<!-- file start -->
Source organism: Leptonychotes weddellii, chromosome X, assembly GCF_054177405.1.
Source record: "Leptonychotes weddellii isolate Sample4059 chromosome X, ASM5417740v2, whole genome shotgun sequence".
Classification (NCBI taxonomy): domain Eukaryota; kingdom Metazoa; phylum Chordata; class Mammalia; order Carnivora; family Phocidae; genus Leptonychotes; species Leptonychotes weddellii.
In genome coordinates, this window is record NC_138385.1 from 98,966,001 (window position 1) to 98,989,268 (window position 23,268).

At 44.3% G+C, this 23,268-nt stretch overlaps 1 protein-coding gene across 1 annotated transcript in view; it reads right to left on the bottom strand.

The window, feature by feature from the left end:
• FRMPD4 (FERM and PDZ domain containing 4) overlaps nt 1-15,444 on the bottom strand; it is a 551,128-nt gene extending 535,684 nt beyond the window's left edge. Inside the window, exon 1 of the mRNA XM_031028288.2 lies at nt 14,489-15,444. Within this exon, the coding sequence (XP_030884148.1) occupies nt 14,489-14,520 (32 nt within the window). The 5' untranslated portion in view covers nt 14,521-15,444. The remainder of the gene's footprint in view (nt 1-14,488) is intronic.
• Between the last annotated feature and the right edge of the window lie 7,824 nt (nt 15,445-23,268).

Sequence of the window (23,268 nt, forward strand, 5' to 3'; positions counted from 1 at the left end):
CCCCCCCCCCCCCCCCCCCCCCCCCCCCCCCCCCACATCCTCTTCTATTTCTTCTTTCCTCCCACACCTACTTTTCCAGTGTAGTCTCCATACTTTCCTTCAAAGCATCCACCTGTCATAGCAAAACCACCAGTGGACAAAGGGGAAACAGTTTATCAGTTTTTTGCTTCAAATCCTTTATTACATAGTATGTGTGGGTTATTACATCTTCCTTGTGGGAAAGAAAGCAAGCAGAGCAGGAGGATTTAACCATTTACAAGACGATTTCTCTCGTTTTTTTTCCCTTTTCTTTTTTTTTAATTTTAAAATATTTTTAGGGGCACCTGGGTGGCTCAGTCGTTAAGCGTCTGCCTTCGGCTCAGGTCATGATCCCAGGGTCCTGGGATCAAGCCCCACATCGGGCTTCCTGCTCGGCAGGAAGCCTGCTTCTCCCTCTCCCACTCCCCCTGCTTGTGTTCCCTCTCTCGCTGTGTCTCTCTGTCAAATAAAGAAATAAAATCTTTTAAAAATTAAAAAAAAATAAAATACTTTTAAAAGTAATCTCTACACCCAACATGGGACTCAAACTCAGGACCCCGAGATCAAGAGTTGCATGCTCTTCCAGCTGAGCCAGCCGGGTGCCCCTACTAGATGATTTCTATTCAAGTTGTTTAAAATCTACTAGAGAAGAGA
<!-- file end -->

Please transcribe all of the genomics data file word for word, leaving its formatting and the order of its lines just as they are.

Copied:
Source organism: Leptonychotes weddellii, chromosome X, assembly GCF_054177405.1.
Source record: "Leptonychotes weddellii isolate Sample4059 chromosome X, ASM5417740v2, whole genome shotgun sequence".
Classification (NCBI taxonomy): domain Eukaryota; kingdom Metazoa; phylum Chordata; class Mammalia; order Carnivora; family Phocidae; genus Leptonychotes; species Leptonychotes weddellii.
In genome coordinates, this window is record NC_138385.1 from 98,966,001 (window position 1) to 98,989,268 (window position 23,268).

At 44.3% G+C, this 23,268-nt stretch overlaps 1 protein-coding gene across 1 annotated transcript in view; it reads right to left on the bottom strand.

The window, feature by feature from the left end:
• FRMPD4 (FERM and PDZ domain containing 4) overlaps nt 1-15,444 on the bottom strand; it is a 551,128-nt gene extending 535,684 nt beyond the window's left edge. Inside the window, exon 1 of the mRNA XM_031028288.2 lies at nt 14,489-15,444. Within this exon, the coding sequence (XP_030884148.1) occupies nt 14,489-14,520 (32 nt within the window). The 5' untranslated portion in view covers nt 14,521-15,444. The remainder of the gene's footprint in view (nt 1-14,488) is intronic.
• Between the last annotated feature and the right edge of the window lie 7,824 nt (nt 15,445-23,268).

Sequence of the window (23,268 nt, forward strand, 5' to 3'; positions counted from 1 at the left end):
CCCCCCCCCCCCCCCCCCCCCCCCCCCCCCCCCCACATCCTCTTCTATTTCTTCTTTCCTCCCACACCTACTTTTCCAGTGTAGTCTCCATACTTTCCTTCAAAGCATCCACCTGTCATAGCAAAACCACCAGTGGACAAAGGGGAAACAGTTTATCAGTTTTTTGCTTCAAATCCTTTATTACATAGTATGTGTGGGTTATTACATCTTCCTTGTGGGAAAGAAAGCAAGCAGAGCAGGAGGATTTAACCATTTACAAGACGATTTCTCTCGTTTTTTTTCCCTTTTCTTTTTTTTTAATTTTAAAATATTTTTAGGGGCACCTGGGTGGCTCAGTCGTTAAGCGTCTGCCTTCGGCTCAGGTCATGATCCCAGGGTCCTGGGATCAAGCCCCACATCGGGCTTCCTGCTCGGCAGGAAGCCTGCTTCTCCCTCTCCCACTCCCCCTGCTTGTGTTCCCTCTCTCGCTGTGTCTCTCTGTCAAATAAAGAAATAAAATCTTTTAAAAATTAAAAAAAAATAAAATACTTTTAAAAGTAATCTCTACACCCAACATGGGACTCAAACTCAGGACCCCGAGATCAAGAGTTGCATGCTCTTCCAGCTGAGCCAGCCGGGTGCCCCTACTAGATGATTTCTATTCAAGTTGTTTAAAATCTACTAGAGAAGAGA